BioScale has secured $25m (€21m) to fund commercialisation of its ViBE protein analytics systems.
ViBE enables sensitive, reproducible detection and quantitation of analytes in complex biological mixtures. To expand ViBE manufacturing operations and commercial sales BioScale has secured funding from a number of sources, with new investor Morningside Venture leading the financing.
“Morningside's participation, along with the strong support of our existing investors, positions BioScale well for our commercialisation phase”, said Mark Lundstrom, CEO of BioScale.
Applications for ViBE include the detection of impurities during biomanufacturing. BioScale believes ViBE can provide “precise, biologically relevant quantitation” during process development and production phases.
This can support companies’ compliance with US Food and Drug Administration (FDA) requirements for routine detection of process impurities in complex matrices. BioScale claims ViBE outperforms the existing gold standard for quantitative pictogram-level detection.
Further applications for ViBE include biomarker research, clinical immunogenicity monitoring, preclinical toxicology and diagnostic testing.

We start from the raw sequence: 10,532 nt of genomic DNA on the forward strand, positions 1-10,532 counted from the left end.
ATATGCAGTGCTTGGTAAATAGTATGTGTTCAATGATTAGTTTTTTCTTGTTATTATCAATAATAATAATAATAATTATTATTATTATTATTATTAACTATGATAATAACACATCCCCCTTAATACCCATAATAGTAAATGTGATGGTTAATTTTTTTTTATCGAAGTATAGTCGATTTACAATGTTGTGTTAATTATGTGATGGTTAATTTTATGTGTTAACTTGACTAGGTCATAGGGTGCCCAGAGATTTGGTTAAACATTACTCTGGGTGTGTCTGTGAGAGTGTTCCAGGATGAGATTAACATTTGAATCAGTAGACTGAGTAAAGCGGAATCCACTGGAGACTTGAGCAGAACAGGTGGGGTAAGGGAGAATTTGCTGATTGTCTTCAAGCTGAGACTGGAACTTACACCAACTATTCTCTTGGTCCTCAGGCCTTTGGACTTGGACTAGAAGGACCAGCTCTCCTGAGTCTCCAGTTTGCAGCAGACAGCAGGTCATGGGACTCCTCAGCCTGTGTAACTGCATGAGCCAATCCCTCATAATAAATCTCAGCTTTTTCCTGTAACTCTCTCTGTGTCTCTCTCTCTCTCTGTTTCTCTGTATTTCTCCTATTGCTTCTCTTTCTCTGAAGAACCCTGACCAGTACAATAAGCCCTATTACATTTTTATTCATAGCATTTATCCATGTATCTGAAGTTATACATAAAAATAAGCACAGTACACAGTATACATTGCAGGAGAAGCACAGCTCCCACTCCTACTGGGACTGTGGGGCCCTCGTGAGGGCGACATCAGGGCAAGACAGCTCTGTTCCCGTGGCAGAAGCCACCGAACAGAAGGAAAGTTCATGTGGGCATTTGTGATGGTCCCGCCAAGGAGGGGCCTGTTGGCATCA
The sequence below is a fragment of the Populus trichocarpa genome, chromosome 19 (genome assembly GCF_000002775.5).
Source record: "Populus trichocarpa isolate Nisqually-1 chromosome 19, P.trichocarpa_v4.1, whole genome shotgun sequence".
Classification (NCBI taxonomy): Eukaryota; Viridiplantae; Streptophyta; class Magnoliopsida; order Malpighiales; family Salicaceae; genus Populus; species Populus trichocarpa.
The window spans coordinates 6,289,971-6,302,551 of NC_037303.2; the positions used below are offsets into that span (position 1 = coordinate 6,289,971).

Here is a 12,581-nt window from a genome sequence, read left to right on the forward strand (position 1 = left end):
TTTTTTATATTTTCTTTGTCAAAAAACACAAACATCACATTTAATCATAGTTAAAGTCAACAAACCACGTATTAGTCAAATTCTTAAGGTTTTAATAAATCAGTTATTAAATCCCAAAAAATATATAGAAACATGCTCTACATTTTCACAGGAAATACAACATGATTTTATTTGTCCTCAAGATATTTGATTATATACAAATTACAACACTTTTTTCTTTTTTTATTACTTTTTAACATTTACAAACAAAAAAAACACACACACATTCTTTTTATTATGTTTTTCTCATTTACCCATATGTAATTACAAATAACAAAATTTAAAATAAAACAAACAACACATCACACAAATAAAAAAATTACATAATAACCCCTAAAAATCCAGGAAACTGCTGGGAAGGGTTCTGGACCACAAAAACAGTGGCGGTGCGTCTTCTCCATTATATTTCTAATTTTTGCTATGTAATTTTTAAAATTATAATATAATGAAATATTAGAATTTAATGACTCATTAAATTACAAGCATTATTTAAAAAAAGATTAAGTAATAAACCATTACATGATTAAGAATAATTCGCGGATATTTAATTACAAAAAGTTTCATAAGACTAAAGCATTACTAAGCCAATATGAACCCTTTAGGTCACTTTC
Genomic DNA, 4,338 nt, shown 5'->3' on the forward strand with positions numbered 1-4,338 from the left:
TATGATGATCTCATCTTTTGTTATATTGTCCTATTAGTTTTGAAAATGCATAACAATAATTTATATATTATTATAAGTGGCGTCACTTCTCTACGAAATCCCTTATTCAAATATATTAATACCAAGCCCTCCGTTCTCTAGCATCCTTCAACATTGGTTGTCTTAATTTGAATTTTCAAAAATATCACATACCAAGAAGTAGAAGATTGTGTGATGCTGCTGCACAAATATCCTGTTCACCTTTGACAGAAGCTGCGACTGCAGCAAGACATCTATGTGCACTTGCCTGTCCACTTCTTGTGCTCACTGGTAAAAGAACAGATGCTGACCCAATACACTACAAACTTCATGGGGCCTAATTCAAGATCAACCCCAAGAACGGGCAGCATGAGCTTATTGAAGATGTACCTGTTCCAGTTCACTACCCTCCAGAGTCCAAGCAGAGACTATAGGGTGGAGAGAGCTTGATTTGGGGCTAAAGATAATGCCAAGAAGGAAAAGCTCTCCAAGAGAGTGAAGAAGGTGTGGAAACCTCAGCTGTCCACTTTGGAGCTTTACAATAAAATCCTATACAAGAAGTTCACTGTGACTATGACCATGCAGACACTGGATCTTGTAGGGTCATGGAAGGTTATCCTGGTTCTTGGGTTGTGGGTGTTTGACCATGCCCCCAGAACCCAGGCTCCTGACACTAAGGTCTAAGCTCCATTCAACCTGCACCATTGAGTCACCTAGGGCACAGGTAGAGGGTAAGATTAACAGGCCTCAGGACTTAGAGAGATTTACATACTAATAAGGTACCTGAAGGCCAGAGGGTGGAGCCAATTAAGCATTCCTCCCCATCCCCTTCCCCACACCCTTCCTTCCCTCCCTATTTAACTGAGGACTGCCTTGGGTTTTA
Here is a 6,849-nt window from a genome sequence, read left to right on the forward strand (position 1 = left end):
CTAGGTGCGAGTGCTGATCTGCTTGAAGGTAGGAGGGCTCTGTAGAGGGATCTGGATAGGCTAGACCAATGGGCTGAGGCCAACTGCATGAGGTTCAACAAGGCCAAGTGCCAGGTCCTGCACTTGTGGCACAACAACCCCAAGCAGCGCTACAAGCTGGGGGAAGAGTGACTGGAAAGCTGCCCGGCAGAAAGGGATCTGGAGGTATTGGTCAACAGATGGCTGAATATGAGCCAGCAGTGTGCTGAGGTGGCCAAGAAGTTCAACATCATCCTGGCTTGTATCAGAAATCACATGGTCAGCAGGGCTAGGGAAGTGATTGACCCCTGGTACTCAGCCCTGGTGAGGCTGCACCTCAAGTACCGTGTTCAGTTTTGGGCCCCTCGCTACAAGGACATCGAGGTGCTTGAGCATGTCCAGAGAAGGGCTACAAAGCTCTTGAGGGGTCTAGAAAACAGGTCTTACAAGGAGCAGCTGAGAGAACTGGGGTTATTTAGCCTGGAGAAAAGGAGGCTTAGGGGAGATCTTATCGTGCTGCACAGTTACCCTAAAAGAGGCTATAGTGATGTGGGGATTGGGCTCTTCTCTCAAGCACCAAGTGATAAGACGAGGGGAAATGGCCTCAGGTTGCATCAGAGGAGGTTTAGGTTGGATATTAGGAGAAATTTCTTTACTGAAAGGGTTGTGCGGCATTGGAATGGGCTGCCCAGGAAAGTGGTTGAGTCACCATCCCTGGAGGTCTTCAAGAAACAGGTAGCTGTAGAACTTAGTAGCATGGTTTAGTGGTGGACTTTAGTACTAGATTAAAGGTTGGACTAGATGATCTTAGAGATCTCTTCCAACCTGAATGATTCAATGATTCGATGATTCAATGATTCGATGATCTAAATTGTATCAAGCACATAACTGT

Isaac Cheng, managing director of Morningside, highlighted “the therapeutic and diagnostic potential of protein biomarkers”. Cheng said that BioScale’s “proteomics platform is well-positioned to become a leader in the protein measurement space”.
ViBE allows users to create and configure their own assays using BioScale’s acoustic membrane microparticle (AMMP) technology. AMMP integrates micro electronic mechanical systems (MEMS) sensors, biological capture strategies and microparticles to detect analytes.
Piezoelectric materials are used to shake and sense a membrane at 20m times per second. Mass, such as an analyte complex, is added to the membrane using a biological capture agent, for example an antibody. This alters the resonance frequency of the membrane oscillations.
Microparticles are used to capture the analyte and minimise sample matrix interference. Analytes are then transported to the surface sensor, again using microparticles, leading to the production of a measurable signal.